Switching between themes often results in lost widgets, menus, theme settings, and layouts.

Widget saving was drastically improved in version 2.8 (I think?), which makes switching back to an old theme much easier. However, many themes have complex homepage layouts, custom templates, and other functionality that is not compatible between themes. This makes switching themes a process that can include rebuilding pages and layouts.

Solution: Use more plugins

This one hasn’t completely been solved yet, since much depends on the themes. Many developers are pushing for all features to be plugin based so that switching themes is easier. Without rehashing this debate, there are still good arguments to put theme-specific features into themes.

If you really need to be able to switch themes easily, one solution is to use plugins whenever possible.

7. I hate: Its reputation as a blogging platform

WordPress got its start as a blogging platform, and the myth that it’s only for blogging is still very much alive.

I encounter people who ask me “Isn’t WordPress just for blogging?” all the time. This is unfortunate, since WordPress has been a fully featured “CMS” or website system for years.

Solution: Education

All you can really do is spread the word that WordPress is the best publishing platform on the web. There’s almost nothing it can’t do well, and it’s used by everyone from Fortune 500 companies, to celebrities, to small businesses.

Stats are fun:

  • 16.7% of the top 1 million websites use WordPress.
  • 48% of the top 100 blogs in the world are powered by WordPress.
  • WordPress is used by 72.4 million websites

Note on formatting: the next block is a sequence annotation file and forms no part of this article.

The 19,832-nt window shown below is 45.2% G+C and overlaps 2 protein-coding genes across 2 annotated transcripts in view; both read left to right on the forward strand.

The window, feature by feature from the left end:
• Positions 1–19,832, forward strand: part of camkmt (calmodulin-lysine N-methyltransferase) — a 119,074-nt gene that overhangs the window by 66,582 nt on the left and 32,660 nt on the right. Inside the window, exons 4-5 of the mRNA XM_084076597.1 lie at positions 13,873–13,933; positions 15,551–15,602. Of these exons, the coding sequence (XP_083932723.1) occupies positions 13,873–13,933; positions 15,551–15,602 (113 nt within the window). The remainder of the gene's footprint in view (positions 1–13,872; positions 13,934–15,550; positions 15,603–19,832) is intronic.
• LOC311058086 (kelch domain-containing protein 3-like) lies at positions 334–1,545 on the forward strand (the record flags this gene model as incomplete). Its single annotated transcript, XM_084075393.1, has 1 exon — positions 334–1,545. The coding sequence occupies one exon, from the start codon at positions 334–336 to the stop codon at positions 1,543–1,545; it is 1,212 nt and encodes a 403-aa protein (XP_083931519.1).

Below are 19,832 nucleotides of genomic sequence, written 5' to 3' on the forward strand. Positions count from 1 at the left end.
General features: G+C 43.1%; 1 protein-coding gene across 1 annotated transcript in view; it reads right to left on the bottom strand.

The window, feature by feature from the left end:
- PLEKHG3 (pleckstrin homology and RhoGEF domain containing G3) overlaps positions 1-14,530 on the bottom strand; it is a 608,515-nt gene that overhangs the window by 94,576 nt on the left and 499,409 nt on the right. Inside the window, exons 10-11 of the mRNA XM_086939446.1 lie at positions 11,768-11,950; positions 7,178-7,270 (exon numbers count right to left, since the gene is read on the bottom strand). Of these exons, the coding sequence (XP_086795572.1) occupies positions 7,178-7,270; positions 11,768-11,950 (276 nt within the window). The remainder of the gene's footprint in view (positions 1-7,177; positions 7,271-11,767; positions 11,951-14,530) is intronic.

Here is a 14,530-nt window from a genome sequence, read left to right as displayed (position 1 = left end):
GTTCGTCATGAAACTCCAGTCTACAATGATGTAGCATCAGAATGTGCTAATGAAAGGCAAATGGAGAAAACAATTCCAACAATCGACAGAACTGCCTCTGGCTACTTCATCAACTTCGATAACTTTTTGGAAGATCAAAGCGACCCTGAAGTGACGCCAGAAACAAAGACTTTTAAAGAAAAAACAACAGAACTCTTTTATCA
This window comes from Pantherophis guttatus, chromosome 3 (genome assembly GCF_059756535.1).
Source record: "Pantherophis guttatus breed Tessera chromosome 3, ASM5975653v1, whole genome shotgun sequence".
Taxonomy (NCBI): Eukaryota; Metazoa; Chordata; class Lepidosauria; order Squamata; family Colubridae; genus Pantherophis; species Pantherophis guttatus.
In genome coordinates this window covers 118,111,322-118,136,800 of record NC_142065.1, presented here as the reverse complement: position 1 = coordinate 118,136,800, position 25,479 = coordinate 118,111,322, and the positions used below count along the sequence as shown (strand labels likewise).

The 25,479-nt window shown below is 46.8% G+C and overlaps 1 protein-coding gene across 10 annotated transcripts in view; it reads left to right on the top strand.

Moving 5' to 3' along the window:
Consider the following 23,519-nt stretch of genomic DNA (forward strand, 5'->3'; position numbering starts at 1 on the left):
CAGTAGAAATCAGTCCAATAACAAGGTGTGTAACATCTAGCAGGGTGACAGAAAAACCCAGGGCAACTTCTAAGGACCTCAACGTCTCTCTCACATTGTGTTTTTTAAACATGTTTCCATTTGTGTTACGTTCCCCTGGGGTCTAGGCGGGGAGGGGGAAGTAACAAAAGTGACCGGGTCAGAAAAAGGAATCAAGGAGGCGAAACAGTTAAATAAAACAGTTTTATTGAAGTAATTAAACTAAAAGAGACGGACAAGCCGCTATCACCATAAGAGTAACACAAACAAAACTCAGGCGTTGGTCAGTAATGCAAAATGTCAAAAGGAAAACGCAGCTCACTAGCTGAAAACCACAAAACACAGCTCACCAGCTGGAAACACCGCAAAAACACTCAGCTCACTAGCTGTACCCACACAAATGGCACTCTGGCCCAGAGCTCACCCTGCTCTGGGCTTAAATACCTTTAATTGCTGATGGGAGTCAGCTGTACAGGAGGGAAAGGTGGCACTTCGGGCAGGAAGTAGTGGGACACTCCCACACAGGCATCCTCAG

• WordPress 3.4 has been downloaded 27.5 million times

All stats are from early 2012, except the last one

8. I hate: Spam

Ever received a comment like this?

“wozbsqsfttdpefst, Online Casino. New online casino, syaQwkC.”

“would have been better if i had found your website before, because i need to know about this subject, but it’s always good to learn something new. lista de emails

Spam isn’t specific to WordPress, but WP sites certainly get hit hard. Any site with public comments or online forms will get spam, and lots of it. Fortunately there is an easy solution…

Solution: Akismet

Akismet is an anti-spam plugin that ships with every version of WordPress. Just go to Appearance => Plugins in your admin area and activate it. Follow the steps to get a free API key and submit it. That should kill about 99.9% of your spam.

9. I hate: Explaining WordPress.com vs. WordPress.org

WordPress.com is a for-profit web hosting service which uses the free WordPress software, and WordPress.org is where the free software and open-source project are hosted. Sound confusing? It is.

I’m sure it seemed like a good idea at the time to use these two sister domains, but it has caused more confusion than anything else surround WordPress. People buy our themes and can’t use them on WordPress.com, and we have to explain the difference. Just look at the @WordPress twitter feed and you’ll see tons of tweets like this:

Solution: Education

At this point it’s probably too late to change either of the domain names, so this problem will persist for a long time to come. The only thing we can do is be really clear with customers and clients about the difference, and educate people about WordPress.

10. Your turn: What do you hate about WordPress, and how do you fix it?

I intentionally left this one for you, dear reader, because I’m sure I missed something. Let me know what bugs you, and what you do about it in the comments.

After you comment, make sure to help make WordPress better by contributing to WordPress ideas, or to trac.

Scott Bolinger

Front-end designer, CSS conjurer, WordPress lover. One out of two Press Coders.